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Etiology of Acute Respiratory Infections in Infants: A Prospective Birth Cohort Study

Kumar, Prawin MD; Medigeshi, Guruprasad R. PhD; Mishra, Vishnu S. MSc; Islam, Mojahidul MSc; Randev, Shivani MD; Mukherjee, Aparna MD; Chaudhry, Rama MD; Kapil, Arti MD; Ram Jat, Kana MD; Lodha, Rakesh MD; Kabra, Sushil K. MD

The Pediatric Infectious Disease Journal: January 2017 - Volume 36 - Issue 1 - p 25–30
doi: 10.1097/INF.0000000000001359
Original Studies

Background: There is paucity of studies on etiology of acute respiratory infections (ARI) in infants. The objective of this study is to document incidence and etiology of ARI in infants, their seasonal variability and association of clinical profile with etiology.

Methods: A birth cohort was followed for the first year of life; for each episode of ARI, nasopharyngeal aspirates were collected to identify the causative respiratory virus(es) using multiplex real-time polymerase chain reaction assay. For lower respiratory tract infections blood culture, serum procalcitonin, serum antibodies to Mycoplasma and Chlamydia and urinary Streptococcus pneumoniae antigen were also assayed.

Results: A total of 503 ARI episodes were documented in 310 infants for an incidence rate of 1.8 episodes per infant per year. Of these, samples were processed in 395 episodes (upper respiratory tract infection: 377; lower respiratory tract infection: 18). One or more viruses were detected in 250 (63.3%) episodes and viral coinfections in 72 (18.2%) episodes. Rhinovirus was the most common virus [105 (42%)] followed by respiratory syncytial virus [50 (20%)], parainfluenza virus [42 (16.8%)] and coronavirus [44 (17.6%)]. In lower respiratory tract infections, viral infections were detected in 12 (66.7%) episodes, bacterial infections in 17 (94.4%) episodes and mixed bacterial–viral infections in 8 (44.4%) episodes. Peak incidence of viruses was observed during February–March and September–November. There was no significant difference in symptom duration with virus types.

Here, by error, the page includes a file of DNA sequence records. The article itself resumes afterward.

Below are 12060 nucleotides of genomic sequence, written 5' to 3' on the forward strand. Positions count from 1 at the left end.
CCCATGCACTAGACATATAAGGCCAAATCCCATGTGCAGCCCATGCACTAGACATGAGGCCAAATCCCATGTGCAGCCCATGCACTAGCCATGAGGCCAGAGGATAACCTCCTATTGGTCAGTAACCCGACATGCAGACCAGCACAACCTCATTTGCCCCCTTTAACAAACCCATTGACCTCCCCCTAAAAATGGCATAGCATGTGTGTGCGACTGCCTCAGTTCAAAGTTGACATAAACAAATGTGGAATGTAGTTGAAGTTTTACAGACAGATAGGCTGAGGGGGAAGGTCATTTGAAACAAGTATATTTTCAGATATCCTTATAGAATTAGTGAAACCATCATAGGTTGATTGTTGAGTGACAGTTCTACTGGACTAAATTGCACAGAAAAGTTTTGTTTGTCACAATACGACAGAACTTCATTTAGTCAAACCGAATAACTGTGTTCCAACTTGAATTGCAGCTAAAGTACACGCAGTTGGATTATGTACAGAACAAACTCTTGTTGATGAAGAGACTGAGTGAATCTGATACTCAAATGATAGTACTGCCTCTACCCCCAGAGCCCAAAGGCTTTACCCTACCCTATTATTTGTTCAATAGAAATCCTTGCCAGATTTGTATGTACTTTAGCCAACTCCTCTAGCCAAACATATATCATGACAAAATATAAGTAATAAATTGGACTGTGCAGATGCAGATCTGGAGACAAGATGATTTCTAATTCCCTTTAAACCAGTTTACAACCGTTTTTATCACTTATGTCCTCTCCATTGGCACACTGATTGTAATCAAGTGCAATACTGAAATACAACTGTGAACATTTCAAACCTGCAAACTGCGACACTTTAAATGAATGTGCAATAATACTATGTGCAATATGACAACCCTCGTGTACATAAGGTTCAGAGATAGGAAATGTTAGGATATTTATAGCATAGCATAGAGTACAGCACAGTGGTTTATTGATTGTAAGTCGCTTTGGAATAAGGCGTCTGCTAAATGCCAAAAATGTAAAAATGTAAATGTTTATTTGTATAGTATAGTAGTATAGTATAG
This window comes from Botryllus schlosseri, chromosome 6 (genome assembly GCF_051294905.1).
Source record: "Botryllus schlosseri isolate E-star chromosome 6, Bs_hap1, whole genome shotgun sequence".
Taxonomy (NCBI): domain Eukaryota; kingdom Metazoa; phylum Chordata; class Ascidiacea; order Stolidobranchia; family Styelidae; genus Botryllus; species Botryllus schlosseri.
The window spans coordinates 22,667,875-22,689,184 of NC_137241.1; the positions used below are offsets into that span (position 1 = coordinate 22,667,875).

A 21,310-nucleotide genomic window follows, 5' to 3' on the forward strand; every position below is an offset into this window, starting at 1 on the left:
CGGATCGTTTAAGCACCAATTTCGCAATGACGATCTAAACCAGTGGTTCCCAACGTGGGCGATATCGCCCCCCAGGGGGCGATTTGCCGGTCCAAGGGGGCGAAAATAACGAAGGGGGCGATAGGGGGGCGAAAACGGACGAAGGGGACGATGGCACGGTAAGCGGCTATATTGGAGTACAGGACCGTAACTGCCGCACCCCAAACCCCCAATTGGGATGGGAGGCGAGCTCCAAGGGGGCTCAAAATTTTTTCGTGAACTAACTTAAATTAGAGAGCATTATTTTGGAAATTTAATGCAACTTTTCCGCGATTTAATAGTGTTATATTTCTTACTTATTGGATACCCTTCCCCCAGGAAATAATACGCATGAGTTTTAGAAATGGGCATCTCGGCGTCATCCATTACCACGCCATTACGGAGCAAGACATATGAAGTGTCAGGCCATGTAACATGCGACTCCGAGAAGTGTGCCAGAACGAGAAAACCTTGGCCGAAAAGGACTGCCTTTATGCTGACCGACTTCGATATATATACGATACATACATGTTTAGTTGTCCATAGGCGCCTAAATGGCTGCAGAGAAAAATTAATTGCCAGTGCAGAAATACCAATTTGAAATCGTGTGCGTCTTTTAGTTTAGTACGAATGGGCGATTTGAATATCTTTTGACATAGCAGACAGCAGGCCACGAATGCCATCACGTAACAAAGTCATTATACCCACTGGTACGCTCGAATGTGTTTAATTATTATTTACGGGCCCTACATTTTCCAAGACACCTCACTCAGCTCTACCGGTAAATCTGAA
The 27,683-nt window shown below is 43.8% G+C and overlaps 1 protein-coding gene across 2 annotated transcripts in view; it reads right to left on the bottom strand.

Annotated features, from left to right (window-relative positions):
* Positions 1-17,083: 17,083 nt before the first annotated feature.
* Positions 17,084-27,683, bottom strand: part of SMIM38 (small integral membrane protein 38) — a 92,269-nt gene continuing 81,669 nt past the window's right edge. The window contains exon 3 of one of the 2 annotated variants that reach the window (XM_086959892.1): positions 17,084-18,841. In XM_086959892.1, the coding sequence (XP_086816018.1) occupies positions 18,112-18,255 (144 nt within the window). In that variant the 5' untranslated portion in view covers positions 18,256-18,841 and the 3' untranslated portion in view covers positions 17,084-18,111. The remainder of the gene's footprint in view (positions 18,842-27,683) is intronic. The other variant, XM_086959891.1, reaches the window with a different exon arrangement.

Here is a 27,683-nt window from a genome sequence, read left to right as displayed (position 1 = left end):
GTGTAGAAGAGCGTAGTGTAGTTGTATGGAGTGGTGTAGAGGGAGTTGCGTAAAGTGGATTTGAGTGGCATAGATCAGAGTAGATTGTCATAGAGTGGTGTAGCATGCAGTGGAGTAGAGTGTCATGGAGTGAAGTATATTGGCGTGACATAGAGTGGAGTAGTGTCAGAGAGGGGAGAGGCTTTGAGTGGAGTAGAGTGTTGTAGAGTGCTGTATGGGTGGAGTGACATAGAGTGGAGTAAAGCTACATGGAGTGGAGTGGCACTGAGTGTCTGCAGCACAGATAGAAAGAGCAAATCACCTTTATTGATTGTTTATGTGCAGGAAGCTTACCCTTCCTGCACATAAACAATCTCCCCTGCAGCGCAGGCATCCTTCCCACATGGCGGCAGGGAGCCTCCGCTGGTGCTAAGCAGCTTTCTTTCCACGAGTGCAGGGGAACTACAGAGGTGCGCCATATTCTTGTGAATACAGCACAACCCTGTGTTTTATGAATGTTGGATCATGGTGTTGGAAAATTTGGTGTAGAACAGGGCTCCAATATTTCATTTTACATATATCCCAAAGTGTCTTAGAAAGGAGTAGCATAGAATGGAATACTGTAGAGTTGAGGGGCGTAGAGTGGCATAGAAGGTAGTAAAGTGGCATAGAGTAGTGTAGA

Conclusion: In this cohort of infants, ARI incidence was 1.8 episodes per year per infant; 95% were upper respiratory tract infections. Viruses were identified in 63.3% episodes, and the most common viruses detected were rhinovirus, respiratory syncytial virus and parainfluenza virus.

From the *Department of Pediatrics, All India Institute of Medical Sciences, New Delhi, India; Department of Biotechnology, Vaccine and Infectious Disease Research Center, Translational Health Science and Technology Institute (THSTI), Faridabad, India; and Department of Microbiology, All India Institute of Medical Sciences, New Delhi, India.

Accepted for publication September 27, 2016.

This study was funded by the Department of Biotechnology, Government of India.

The authors have no conflicts of interest to disclose.

Address for correspondence: Sushil K. Kabra, MD, Pediatric Pulmonology Division, Department of Pediatrics, All India Institute of Medical Sciences, Ansari Nagar, New Delhi 110029, India. E-mail:

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